Any written or verbal statement of "I want to die" or "I don't care anymore" should be treated seriously. Often, children who attempt suicide had been telling their parents repeatedly that they intended to kill themselves. Most research supports that people who openly threaten suicide don't really intend to take their own lives; and that the threat is a desperate plea for help. While that is true much of the time, what mother or father would want to risk being wrong?

Any of these other red flags warrants your immediate attention and action by seeking professional help right away:

  • "Nothing matters."
  • "I wonder how many people would come to my funeral?"
  • "Sometimes I wish I could just go to sleep and never wake up."
  • "Everyone would be better off without me."
  • "You won't have to worry about me much longer."

When a teenager starts dropping comments like the ones above or comes right out and admits to feeling suicidal, try not to react with shock ("What are you, crazy?!") or scorn ("That's a ridiculous thing to say!"). Above all, don't tell him or her, "You don't mean that!." Be willing to listen nonjudgmentally to what he or she is really saying, which is: "I need your love and attention because I'm in tremendous pain, and I can't seem to stop it on my own."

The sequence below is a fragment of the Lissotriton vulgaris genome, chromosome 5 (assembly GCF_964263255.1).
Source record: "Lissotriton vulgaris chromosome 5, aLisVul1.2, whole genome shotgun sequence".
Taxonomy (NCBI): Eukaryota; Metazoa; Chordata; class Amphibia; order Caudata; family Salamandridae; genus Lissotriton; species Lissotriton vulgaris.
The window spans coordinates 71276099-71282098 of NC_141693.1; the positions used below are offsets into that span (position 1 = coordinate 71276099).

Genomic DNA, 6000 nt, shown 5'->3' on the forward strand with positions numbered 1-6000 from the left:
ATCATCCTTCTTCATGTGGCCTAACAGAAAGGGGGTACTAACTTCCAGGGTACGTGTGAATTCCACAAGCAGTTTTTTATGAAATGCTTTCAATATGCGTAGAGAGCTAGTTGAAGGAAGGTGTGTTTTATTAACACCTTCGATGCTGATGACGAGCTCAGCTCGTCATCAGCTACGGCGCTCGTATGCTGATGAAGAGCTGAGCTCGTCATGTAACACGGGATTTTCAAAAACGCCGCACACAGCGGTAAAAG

To see your child so troubled is hard for any parent. Nevertheless, the immediate focus has to be on consoling; you'll tend to your feelings later. In a calm voice, you might say,"I see. You must really, really be hurting inside."‚Äč

Seek professional help right away.

If your teenager's behavior has you concerned, don't wait to contact your pediatrician. Contact a local mental health provider who works with children to have your child or youth evaluated as soon as possible so that your son or daughter can start therapy or counseling if he or she is not in danger of self-harm.  However, call your local mental health crisis support team or go to your local emergency room if you think your child is actively suicidal and in danger of self-harm.

Share your feelings.

Let your teen know he or she is not alone and that everyone feels sad or depressed or anxious now and then, including moms and dads. Without minimizing his anguish, be reassuring that these bad times won't last forever. Things truly will get better and you will help get your child through counseling and other treatment to help make things better for him or her..